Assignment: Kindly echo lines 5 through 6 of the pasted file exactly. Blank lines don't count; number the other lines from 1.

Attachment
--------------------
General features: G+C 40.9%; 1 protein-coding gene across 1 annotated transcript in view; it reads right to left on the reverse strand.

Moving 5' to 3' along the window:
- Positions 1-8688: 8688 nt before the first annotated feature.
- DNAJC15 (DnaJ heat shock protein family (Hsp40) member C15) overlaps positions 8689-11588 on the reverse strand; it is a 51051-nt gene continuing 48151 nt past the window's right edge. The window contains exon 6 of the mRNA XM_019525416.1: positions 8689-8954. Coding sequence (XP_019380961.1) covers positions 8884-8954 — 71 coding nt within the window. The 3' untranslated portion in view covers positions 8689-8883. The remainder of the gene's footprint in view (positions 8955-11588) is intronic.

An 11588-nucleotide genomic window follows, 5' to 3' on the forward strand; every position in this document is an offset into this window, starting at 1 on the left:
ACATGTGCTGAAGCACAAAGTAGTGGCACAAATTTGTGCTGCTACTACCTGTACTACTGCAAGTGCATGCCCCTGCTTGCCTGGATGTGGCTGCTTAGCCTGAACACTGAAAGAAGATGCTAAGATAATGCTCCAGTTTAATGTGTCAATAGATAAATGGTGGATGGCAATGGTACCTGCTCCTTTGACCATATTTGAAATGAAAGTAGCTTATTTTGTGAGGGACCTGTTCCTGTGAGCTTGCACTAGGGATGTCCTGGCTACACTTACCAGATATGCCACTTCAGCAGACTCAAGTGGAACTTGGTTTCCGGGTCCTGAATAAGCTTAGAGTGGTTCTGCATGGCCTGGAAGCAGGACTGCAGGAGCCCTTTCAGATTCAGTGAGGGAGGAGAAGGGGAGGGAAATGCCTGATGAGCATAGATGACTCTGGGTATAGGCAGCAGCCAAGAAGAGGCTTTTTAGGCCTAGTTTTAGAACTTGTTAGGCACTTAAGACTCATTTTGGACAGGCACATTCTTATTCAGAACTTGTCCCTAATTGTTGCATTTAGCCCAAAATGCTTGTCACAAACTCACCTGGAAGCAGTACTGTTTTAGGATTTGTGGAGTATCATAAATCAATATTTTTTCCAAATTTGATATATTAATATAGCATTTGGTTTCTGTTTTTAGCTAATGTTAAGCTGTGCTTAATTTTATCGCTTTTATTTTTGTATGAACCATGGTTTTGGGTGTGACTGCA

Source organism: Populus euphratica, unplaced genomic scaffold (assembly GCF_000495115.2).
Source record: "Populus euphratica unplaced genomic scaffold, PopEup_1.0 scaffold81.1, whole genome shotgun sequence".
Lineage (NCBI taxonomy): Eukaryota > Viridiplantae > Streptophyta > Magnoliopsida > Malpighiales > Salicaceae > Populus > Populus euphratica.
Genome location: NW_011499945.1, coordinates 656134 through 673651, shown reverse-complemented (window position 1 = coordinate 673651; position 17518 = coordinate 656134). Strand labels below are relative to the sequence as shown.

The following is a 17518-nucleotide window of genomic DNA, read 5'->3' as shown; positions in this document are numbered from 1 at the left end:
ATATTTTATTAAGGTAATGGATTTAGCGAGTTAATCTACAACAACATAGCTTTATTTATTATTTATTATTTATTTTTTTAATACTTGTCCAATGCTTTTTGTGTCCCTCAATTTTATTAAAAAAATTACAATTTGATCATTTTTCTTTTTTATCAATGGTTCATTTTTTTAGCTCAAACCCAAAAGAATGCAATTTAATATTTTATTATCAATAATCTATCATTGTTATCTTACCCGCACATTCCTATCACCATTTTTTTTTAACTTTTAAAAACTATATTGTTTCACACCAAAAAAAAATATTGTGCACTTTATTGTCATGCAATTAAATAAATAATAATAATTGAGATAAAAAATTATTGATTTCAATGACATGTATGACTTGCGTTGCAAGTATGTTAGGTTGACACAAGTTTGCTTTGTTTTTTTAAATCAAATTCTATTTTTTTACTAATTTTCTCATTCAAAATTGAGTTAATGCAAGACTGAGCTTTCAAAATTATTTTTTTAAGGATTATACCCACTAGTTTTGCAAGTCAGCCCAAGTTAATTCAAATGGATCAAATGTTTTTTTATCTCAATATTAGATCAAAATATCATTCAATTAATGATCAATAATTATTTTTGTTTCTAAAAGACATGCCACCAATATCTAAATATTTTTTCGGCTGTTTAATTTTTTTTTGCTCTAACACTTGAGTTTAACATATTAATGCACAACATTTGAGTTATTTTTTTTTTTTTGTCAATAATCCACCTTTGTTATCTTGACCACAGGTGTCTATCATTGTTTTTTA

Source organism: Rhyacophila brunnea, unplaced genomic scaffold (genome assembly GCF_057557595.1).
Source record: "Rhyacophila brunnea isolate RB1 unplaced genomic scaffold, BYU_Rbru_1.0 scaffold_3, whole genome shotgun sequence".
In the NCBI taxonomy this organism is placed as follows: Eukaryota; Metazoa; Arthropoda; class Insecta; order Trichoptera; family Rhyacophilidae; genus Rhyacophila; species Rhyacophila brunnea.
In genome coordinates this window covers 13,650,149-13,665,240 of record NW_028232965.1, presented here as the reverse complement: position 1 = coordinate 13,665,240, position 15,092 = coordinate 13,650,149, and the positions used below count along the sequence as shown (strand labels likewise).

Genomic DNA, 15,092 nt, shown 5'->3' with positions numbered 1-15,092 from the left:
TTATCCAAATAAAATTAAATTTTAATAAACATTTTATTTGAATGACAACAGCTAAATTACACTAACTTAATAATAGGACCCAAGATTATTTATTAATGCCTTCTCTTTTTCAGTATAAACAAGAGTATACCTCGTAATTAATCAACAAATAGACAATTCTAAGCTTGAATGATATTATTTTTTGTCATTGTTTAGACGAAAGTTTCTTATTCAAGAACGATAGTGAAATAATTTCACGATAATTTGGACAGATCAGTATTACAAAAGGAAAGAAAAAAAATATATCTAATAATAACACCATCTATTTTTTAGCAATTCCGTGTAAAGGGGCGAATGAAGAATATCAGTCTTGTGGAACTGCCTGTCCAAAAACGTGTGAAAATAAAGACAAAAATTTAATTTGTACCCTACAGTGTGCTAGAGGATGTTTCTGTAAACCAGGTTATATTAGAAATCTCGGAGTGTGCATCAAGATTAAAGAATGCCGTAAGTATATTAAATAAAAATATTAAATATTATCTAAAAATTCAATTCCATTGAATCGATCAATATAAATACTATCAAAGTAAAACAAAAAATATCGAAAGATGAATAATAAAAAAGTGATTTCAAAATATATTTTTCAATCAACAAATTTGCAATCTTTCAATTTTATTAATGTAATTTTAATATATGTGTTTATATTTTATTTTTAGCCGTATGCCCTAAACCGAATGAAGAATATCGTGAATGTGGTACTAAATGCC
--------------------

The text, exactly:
An 11588-nucleotide genomic window follows, 5' to 3' on the forward strand; every position in this document is an offset into this window, starting at 1 on the left:
ACATGTGCTGAAGCACAAAGTAGTGGCACAAATTTGTGCTGCTACTACCTGTACTACTGCAAGTGCATGCCCCTGCTTGCCTGGATGTGGCTGCTTAGCCTGAACACTGAAAGAAGATGCTAAGATAATGCTCCAGTTTAATGTGTCAATAGATAAATGGTGGATGGCAATGGTACCTGCTCCTTTGACCATATTTGAAATGAAAGTAGCTTATTTTGTGAGGGACCTGTTCCTGTGAGCTTGCACTAGGGATGTCCTGGCTACACTTACCAGATATGCCACTTCAGCAGACTCAAGTGGAACTTGGTTTCCGGGTCCTGAATAAGCTTAGAGTGGTTCTGCATGGCCTGGAAGCAGGACTGCAGGAGCCCTTTCAGATTCAGTGAGGGAGGAGAAGGGGAGGGAAATGCCTGATGAGCATAGATGACTCTGGGTATAGGCAGCAGCCAAGAAGAGGCTTTTTAGGCCTAGTTTTAGAACTTGTTAGGCACTTAAGACTCATTTTGGACAGGCACATTCTTATTCAGAACTTGTCCCTAATTGTTGCATTTAGCCCAAAATGCTTGTCACAAACTCACCTGGAAGCAGTACTGTTTTAGGATTTGTGGAGTATCATAAATCAATATTTTTTCCAAATTTGATATATTAATATAGCATTTGGTTTCTGTTTTTAGCTAATGTTAAGCTGTGCTTAATTTTATCGCTTTTATTTTTGTATGAACCATGGTTTTGGGTGTGACTGCA